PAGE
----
Ian explained that there is a relationship between the number of craters and the age of the rock. The number of craters more than 1 km across per square km of lunar surface is plotted against the age of the surface in millions of years. This means that you can age the various parts of the Moon from which you do not have samples. However, we still have very little data. There are insufficient data points to give truly accurate ages, particularly with surfaces younger than 3 billion years old. Given that this data is used to date surfaces on Mars, Vesta, Mercury and eventually Pluto, the lunar data is key to understanding the age of these surfaces. To resolve this, we need to return to the Moon and sample some younger rocks.
The origin of the Moon has been ascertained from the analysis of the Apollo materials; lunar rocks are, mostly, very similar to terrestrial mantle rocks (except that they are depleted in volatile elements). The most effective theory behind this similarity is that the Moon was formed by a giant impact between a Mars-sized planetesimal and the early Earth. We would not have evidence for this theory if not for the Apollo samples.
Lunar regolith acts like a giant sponge, collecting everything that falls on it… solar winds, galactic cosmic rays, interplanetary dust particles… and it has been collecting this material for the duration of the solar system. It is therefore a record of the near Earth cosmic environment for the last 4 billion years, including the evolution of the Sun over this period. In order to take best advantage of this historical record, we need dedicated sampling missions to the Moon.
There is more to the Apollo legacy than rock samples; there is the geophysics and seismology. Seismometers were left on the Moon by all of the Apollo missions and most were active for eight years until 1978. They collected a huge amount of data in respect of the interior of the Moon, which is still being analysed today. In recent years, geophysicists have used much more advanced techniques, using software packages, to extract information out of very weak historic seismic data. Recently this data has been used to show that the Moon has a small two-layered core. This is data that we would not have if seismometers were not placed on the Moon 40 years ago. Black boxes were left near two Apollo landing sites, which were exploded after the astronauts left to provide seismic data for the near-surface structure of the Moon. There are many other places on the Moon that would benefit from this type of analysis, especially the far side.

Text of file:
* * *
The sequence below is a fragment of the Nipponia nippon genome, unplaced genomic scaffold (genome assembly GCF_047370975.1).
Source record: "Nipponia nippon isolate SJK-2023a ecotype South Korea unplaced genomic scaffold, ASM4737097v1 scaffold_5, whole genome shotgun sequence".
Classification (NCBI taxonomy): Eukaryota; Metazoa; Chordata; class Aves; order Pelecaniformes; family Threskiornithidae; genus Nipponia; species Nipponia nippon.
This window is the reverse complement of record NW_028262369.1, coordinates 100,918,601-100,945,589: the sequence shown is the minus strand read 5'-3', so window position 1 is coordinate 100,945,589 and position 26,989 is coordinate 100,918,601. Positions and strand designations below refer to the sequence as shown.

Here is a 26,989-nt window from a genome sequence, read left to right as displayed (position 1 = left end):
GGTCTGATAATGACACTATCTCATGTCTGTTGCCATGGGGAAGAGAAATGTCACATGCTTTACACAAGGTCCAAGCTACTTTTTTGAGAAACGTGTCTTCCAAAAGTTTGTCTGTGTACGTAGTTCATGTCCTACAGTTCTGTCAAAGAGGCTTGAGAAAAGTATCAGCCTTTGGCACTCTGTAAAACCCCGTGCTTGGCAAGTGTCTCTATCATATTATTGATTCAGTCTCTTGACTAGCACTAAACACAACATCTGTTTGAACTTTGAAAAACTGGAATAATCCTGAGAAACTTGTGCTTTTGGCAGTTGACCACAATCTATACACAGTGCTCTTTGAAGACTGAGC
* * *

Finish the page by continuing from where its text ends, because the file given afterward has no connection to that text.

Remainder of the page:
Laser-reflectors are used to confirm the Earth-Moon distance, which confirms that the Moon is gradually receding from the Earth. Thermocouples were sunk into the surface of the Moon to determine the heat loss from the Moon’s core. None of this would have happened without Apollo. Apollo demonstrated the versatility of using human explorers, even though they are constrained by spacesuits.
Ian then highlighted the key advantages of human exploration, as follows:
The number of scientific papers resulting from Apollo has not plateaued, and indeed has accelerated since 2005.
So, why would we want to go back? Ian had three examples, though there are many more reasons.
A mission to Mars would also provide us with a rich source of information, but sending manned missions to Mars is very difficult. Moon missions would be far easier in comparison.
This was a brilliant lecture which reminded us of the immense value of the Apollo missions, and that so much was discovered that the samples returned to Earth are still being analysed, and will continue to be for many years to come. Ian made a very strong case for returning to the Moon, and won over many converts in the Flamsteed audience. Thank you to Ian for his superb talk and we wish him luck in convincing those who hold the purse strings to commit to future manned missions to the Moon.